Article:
One of the implications of the COVID -19 pandemic on the education system is our increasing dependence on contemporary technologies, which has resulted in the disbursement of thousands of eLearning devices to students. Literacy now comprises of an amalgamation of traditional methods of reading and writing, digital reading and writing and the ability to navigate technological platforms. Consequently, technological devices such as computers, tablets and cellphones have become quite ubiquitous among children.
Cellphones are extremely useful, but we are reminded of the proverbial expression that ‘too much of anything is good for nothing’. What happens when our children overindulge in their use? Undoubtedly, this phenomenon has resulted in the emergence of new terminologies such as nomophobia, (the fear of losing your phone) and phantom vibration (feeling that your phone is vibrating when it is not). Irrespective of its apparent social and psychological effects, the cellphone and other technological tools can be of educational significance to students, even when they are away from the classroom. The month of May has been designated as Reading Month and many commemorating activities have been organized by educational institutions to create an awareness of the importance of reading. Parents can also facilitate this awareness by ensuring that these devices are used to inculcate a love for reading.
Simply defined, reading is the act of getting meaning from print. It involves a combination of skills such as word recognition, comprehension and fluency. Reading is a conveyance to the world around us; it increases knowledge, improves memory and enhances writing abilities. There is a direct correlation between reading and writing, and research has shown that children who read extensively become more proficient writers. However, the differences between digital reading and print reading must not be discounted. The distractions which the reader has to endure during digital reading is of major significance. Children are often required to conduct research on diverse topics, but the over stimulation of the senses from advertisements which suddenly appear on the screen, would cause them to discontinue the task and ‘check out’ what is being advertised. Thus, in the space of minutes, they would have scrolled through numerous posts with irrelevant content. Conversely, print reading does not contain the distractions that are found digitally. This is predicated on the realization that there are no notifications vying for attention, or websites requesting that the reader sign in or subscribe, to view a particular content. Irrespective of the disadvantages associated with digital reading, the following recommendations are some of the ways parents can guarantee that children cultivate better habits and engage in more meaningful reading online.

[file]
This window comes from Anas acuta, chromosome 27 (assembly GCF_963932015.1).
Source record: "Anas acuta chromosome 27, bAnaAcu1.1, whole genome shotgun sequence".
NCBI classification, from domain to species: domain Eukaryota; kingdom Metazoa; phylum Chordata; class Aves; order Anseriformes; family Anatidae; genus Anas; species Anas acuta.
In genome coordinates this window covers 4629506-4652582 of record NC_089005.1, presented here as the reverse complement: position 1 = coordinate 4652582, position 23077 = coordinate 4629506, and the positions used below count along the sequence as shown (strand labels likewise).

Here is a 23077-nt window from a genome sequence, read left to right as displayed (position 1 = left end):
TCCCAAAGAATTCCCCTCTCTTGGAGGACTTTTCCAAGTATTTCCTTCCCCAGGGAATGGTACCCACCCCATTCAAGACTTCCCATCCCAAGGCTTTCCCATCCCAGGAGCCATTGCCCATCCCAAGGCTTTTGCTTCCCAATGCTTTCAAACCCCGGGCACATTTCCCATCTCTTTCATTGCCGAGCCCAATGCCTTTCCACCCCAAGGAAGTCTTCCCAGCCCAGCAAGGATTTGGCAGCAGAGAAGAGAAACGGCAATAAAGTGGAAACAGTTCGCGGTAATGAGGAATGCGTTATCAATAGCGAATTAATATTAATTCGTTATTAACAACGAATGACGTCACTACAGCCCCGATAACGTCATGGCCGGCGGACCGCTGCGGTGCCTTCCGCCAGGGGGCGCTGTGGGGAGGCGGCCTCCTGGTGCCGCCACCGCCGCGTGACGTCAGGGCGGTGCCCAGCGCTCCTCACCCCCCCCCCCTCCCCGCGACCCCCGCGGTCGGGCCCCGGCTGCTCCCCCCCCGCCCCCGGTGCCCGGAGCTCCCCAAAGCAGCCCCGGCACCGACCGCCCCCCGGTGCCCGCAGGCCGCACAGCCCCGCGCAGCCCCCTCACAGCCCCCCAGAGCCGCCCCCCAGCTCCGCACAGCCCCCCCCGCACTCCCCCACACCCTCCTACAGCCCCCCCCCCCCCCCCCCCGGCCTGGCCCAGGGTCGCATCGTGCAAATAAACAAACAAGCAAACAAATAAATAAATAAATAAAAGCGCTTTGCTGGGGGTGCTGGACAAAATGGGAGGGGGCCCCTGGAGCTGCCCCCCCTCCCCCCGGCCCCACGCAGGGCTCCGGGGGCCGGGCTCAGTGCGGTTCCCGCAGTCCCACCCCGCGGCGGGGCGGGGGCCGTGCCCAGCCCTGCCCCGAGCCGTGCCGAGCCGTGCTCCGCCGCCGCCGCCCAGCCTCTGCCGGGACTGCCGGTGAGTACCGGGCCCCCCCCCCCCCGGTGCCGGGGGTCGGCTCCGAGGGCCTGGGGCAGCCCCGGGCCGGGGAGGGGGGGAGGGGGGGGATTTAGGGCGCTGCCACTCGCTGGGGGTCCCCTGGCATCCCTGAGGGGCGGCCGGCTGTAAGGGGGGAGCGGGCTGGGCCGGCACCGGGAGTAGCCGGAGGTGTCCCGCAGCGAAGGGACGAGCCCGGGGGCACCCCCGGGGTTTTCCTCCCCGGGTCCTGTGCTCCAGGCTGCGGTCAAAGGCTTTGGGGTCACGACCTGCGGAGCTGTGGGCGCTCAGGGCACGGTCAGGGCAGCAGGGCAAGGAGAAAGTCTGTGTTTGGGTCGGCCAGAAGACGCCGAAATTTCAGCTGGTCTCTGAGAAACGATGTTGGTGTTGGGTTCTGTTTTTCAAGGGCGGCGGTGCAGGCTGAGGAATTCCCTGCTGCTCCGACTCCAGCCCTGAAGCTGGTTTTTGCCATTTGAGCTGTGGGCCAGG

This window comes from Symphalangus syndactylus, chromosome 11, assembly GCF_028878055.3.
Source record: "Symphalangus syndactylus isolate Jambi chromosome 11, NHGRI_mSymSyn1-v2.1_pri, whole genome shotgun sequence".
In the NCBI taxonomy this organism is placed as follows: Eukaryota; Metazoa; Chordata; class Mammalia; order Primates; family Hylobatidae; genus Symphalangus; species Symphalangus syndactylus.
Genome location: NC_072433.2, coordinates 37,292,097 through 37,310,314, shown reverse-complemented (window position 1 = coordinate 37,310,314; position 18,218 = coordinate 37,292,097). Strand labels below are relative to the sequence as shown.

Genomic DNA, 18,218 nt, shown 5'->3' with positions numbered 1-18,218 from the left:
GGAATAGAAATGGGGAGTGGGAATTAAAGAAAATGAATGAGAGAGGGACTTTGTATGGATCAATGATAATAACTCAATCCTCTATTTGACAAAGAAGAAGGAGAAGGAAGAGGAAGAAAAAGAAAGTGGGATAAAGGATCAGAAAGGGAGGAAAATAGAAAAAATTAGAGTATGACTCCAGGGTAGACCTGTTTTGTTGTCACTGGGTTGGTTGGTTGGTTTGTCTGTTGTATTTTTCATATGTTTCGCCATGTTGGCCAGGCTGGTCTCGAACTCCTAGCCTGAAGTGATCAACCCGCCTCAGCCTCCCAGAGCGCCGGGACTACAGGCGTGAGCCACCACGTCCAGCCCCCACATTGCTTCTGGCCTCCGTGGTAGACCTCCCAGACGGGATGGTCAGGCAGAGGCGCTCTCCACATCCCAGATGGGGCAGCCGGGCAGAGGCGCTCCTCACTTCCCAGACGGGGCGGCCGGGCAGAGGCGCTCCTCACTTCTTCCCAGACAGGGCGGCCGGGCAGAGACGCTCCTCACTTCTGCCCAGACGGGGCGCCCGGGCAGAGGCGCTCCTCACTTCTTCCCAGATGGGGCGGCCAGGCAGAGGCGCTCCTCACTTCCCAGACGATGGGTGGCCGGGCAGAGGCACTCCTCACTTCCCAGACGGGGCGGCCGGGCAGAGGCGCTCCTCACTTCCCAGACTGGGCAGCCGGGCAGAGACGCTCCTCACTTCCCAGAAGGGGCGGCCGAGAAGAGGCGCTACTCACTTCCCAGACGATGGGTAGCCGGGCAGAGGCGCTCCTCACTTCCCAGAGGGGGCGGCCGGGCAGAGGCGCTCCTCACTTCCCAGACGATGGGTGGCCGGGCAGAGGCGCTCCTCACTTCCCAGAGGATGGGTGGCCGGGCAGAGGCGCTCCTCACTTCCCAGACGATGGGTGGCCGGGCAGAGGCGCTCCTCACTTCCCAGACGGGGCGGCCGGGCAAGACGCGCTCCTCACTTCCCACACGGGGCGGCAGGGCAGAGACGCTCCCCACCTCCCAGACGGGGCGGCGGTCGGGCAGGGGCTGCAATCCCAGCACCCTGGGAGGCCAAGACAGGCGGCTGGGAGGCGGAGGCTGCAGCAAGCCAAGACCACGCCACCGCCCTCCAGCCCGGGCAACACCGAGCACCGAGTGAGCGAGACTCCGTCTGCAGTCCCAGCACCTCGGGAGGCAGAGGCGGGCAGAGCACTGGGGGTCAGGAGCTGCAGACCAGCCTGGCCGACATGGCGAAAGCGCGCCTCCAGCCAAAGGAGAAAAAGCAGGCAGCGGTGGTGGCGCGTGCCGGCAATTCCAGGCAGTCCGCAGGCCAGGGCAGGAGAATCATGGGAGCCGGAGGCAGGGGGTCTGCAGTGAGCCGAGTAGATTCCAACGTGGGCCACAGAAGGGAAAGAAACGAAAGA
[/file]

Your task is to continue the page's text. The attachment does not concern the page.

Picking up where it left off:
1. Explore educational websites: The internet contains an extensive number of educational websites such as Scholastic, Reading Rockets, ReadWriteThink, Read Theory, Starfall and Reading Bear, which provide an overabundance of interactive reading materials to young children. They foster word recognition and sight word building skills, which are the building blocks of fluency. Reading apps can be downloaded from Google Play Store or eBooks can be accessed from Kindle, Nook or Inkitt, for more advanced readers. These resources contain a plethora of content from various genres which can be used to facilitate reading. It is incumbent upon parents however, that they monitor these materials in order to safeguard children from illicit and inappropriate information. Furthermore, some content may be age specific and cater to more mature audiences 18 years and older.
2. Encourage children to read for various purposes: Children may not hesitate to point out that they read all the time, but what are they actually reading? Is the material beneficial to them in any way? Would it increase vocabulary, enhance comprehension or broaden their knowledge? Apart from reading for pleasure, children can read a variety of non-friction materials such as instructional guides (manuals), recipes, news items, articles, magazines and blogs. They can also read to acquire vicarious experiences. This means that they can experience the world around them by reading about the experiences of their counterparts.
3. Make reading interactive: Reading is recognized as a social activity which fosters the development of a profound bond between parents and children. Parents can assign the reading material and after reading, engage in a question and answer session. They can also participate in shared reading activities, where the reading is done alternatively.
4. Provide incentives: Children may be more fascinated by the games on their devices, because of the pleasure factor. This level of interest can be replicated in reading by providing exciting opportunities for them to interact with the material, and rewarding them for completing various reading tasks. Reading should never be regarded as a chore or as a form of punishment. It should be something that children enjoy and are intrinsically motivated to engage in.